fter our awesome diving adventure in Bali, the time has finally come to fly to one of the farthest corners of the world: Australia. A continent in itself that hasn’t even been on the maps for that long and whose existence is often still a bit forgotten by the rest of the world. When did the newspapers last mention Australia? Who is the prime minister of Australia? Point taken? A country which everyone has heard of, but seems to exist in a different universe, far from our bed. At the same time many people would love to travel there to explore its stunning natural beauty, crazy wildlife, appealing beaches and eminently surfable waves, doused with a good dose of the mythical laid back attitude and topped with a cool Aussie accent. It is a world of which we assume it is similar to the “Western” countries in the Northern Hemisphere, but still completely different. “Western”, but definitely with a unique take.
If you want to just get to Australia on the cheap from paradisiacal Bali, you should look for a flight to relatively nearby Darwin. For only 50 € per person we manage to fly to the top end of Oz. Hot, humid and decidedly tropical Darwin is definitely different from what most people imagine when they think about Australia. We are immediately warmly welcomed at the airport. We are taken out of the line and our passports are checked for falsifications, after which we get interrogated. Pen and paper are whipped out and the party gets started. An abridged version of this interview in which our every answer is met with strangely sincere-looking disbelief: why are you coming here, do you have enough money to afford staying here, you might think you have enough but how much money do you have on your bankaccounts exactly, what are you planning to do for so long in Australia, what places are you going to visit, are you trying to work here illegally, are you sure of that, very sure? Jokes are not appreciated in this somewhat more official welcoming ceremony than we had expected.
Our answers are jotted down, and after the interview we are allowed to walk on. However, not that far … we get stopped at least five times for questions about whether we are taking vegetables, fruit, seeds, animal products, etc… Australians are understandably still pretty frightened about further endangering their fragile island ecosystem. The officials, however, do not just take our word for it, and we have to have all our bags scanned. And then comes this question: do you have any medicines with you? We do have quite a travel apothecary with us, so yes. We have to take them all out of our bags. Do you have all the prescriptions with you? – No, in Belgium we are required to leave those at the pharmacy. Do you have your name on the boxes at least? – No, our pharmacists don’t do that. We get a most unfriendly reminder that “You are in Australia now and in Australia you have to stick to our rules and in Australia that is the way it has to be done”. Kate tries another route and starts to take out all the medicine one by one and explaining why we have them with us and what they are for. They end up asking us for specific types of medecine that are apparently widely available worldwide but completely forbidden in Australia… We answer in the negative and after some further lecturing are let off with a stern warning that next time we at least need an explanatory letter from our doctor with us. We can repack our bags and are allowed in the country proper. In the arrival hall we get questioned again by an anxious young backpacker, whose friend was taken away for interrogation at the same time as us and didn’t seem to have made it through the Aussie inquisition. With a slightly bitter feeling, we head into Darwin.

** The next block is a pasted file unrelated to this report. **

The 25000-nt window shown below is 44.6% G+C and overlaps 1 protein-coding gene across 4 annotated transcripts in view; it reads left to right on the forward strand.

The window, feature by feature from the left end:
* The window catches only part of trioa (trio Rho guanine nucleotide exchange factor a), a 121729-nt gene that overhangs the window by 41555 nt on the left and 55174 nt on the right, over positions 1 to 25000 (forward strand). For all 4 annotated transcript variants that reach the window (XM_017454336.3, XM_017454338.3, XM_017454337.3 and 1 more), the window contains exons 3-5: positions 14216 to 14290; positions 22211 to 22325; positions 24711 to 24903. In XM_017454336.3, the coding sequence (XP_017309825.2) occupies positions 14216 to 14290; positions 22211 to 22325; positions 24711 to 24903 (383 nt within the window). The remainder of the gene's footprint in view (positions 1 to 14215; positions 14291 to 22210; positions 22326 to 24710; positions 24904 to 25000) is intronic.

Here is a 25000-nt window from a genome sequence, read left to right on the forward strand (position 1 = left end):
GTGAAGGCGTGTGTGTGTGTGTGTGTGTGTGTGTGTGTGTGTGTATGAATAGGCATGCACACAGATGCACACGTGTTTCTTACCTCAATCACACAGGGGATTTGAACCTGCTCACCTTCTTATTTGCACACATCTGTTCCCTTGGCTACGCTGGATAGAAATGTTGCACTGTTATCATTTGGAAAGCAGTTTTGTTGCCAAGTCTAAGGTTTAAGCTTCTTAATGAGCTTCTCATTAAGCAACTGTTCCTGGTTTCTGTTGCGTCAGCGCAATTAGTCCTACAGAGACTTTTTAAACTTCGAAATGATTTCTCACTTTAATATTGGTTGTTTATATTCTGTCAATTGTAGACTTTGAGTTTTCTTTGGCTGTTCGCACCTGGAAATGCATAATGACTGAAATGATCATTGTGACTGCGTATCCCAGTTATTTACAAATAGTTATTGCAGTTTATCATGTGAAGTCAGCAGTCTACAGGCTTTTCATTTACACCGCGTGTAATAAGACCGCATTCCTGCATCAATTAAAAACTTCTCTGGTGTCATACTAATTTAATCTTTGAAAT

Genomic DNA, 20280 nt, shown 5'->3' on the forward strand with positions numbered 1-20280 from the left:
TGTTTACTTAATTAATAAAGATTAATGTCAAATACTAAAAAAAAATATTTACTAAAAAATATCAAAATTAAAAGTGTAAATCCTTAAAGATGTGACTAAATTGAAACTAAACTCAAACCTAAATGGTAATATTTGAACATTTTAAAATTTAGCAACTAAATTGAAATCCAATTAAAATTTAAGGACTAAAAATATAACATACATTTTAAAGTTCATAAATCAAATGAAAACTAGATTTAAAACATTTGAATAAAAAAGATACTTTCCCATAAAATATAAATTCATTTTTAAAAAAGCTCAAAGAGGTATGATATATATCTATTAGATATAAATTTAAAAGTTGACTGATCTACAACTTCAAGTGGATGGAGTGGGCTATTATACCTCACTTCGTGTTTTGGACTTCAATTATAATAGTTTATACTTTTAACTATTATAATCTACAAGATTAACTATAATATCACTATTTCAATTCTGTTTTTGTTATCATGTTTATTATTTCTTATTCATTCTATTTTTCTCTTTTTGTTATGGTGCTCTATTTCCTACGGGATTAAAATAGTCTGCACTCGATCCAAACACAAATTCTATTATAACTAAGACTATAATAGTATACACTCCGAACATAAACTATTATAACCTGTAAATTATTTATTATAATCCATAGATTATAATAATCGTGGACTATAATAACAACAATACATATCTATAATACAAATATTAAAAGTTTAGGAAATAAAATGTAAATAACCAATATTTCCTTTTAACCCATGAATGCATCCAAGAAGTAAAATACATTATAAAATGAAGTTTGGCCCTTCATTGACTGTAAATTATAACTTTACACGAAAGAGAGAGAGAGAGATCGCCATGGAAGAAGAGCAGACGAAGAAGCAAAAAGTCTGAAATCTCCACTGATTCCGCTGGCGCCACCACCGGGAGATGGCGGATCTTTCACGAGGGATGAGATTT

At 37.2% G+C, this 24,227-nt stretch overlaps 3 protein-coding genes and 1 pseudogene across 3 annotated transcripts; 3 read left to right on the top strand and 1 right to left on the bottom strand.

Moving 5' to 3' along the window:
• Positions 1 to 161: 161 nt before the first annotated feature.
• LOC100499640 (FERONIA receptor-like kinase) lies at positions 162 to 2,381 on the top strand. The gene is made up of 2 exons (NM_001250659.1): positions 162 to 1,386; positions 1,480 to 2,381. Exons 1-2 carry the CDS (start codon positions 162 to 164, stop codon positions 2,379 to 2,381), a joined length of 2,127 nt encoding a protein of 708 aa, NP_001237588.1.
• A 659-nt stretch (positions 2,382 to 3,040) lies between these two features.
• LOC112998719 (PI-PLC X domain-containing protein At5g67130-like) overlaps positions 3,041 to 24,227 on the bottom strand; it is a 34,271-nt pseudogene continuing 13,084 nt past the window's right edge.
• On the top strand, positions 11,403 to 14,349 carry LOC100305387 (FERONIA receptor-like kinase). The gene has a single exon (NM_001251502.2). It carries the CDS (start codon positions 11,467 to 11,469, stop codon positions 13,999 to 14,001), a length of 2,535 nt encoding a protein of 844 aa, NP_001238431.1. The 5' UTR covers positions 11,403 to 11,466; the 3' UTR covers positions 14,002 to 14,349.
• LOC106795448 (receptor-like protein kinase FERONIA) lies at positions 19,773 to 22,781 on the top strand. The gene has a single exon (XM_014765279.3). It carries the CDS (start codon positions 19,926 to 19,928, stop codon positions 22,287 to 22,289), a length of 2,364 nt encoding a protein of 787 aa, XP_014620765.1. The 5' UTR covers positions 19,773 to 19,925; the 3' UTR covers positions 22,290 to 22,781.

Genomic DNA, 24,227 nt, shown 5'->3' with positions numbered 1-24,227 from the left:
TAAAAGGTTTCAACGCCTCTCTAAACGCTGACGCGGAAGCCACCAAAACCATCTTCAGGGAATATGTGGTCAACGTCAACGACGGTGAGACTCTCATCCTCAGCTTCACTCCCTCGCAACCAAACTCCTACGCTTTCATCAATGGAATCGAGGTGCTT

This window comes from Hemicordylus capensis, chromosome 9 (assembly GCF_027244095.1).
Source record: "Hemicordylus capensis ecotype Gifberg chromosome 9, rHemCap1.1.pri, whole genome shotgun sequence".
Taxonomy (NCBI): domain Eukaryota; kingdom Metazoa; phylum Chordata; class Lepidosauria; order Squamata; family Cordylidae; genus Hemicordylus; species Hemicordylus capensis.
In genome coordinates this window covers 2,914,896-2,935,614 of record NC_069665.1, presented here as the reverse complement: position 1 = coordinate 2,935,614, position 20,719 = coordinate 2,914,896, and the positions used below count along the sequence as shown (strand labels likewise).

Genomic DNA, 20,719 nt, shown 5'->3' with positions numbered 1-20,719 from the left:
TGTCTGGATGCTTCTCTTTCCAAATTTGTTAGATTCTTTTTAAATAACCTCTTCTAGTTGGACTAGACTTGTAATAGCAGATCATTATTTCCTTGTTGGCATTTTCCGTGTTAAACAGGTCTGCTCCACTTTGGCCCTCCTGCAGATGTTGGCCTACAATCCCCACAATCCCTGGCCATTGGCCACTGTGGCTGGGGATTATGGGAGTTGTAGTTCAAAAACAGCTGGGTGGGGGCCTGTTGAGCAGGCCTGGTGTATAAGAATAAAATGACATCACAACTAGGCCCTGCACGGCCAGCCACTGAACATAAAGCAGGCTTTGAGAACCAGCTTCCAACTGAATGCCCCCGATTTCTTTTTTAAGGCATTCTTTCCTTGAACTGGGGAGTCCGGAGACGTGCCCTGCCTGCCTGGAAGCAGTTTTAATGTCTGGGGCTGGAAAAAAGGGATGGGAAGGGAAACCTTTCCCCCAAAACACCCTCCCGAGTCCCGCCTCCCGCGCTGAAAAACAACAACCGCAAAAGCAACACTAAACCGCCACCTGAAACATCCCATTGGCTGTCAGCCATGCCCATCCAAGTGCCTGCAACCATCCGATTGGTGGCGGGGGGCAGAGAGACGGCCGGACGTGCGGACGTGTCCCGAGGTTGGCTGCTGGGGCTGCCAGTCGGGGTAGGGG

In this “Top End” of the country, you immediately have to revise your preconceived notions of what Australia is supposed to look like. The Northern Territories are a special place even within exceptional Australia and really stand apart. People tend to forget that Australia is not just a country but also a vast continent. North and South, West and East, they are quite literally thousands of miles apart.
Darwin was rebuilt after extensive bombing during WWII and again after a terrible cyclone in 1974 and is decidedly modern. It’s set along the waterside and its beach at first looks like an ideal spot for a walk on the white sand and a refreshing dive in the beautiful cerulean waves to escape the humid tropical climate. But this is apparently not a good idea. Tiptoeing to the edge of the water and getting your ankles wet might be the last thing you do here thanks to the “salties” a.k.a. saltwater crocodiles. These huge scaly monsters can just jump out of the surf and drag you into the deepest end. But that is not all, mortal danger can be found in the smallest thing in these waters: tiny jellyfish that can instantly knock you out, small but deadly blue-ringed octopi of James Bond fame and even highly venomous shells for crying out loud! Not to mention the many dangerous snakes and spiders you might run into next to the beach. This is one poisonous country, the smaller the critter, the more dangerous it could be!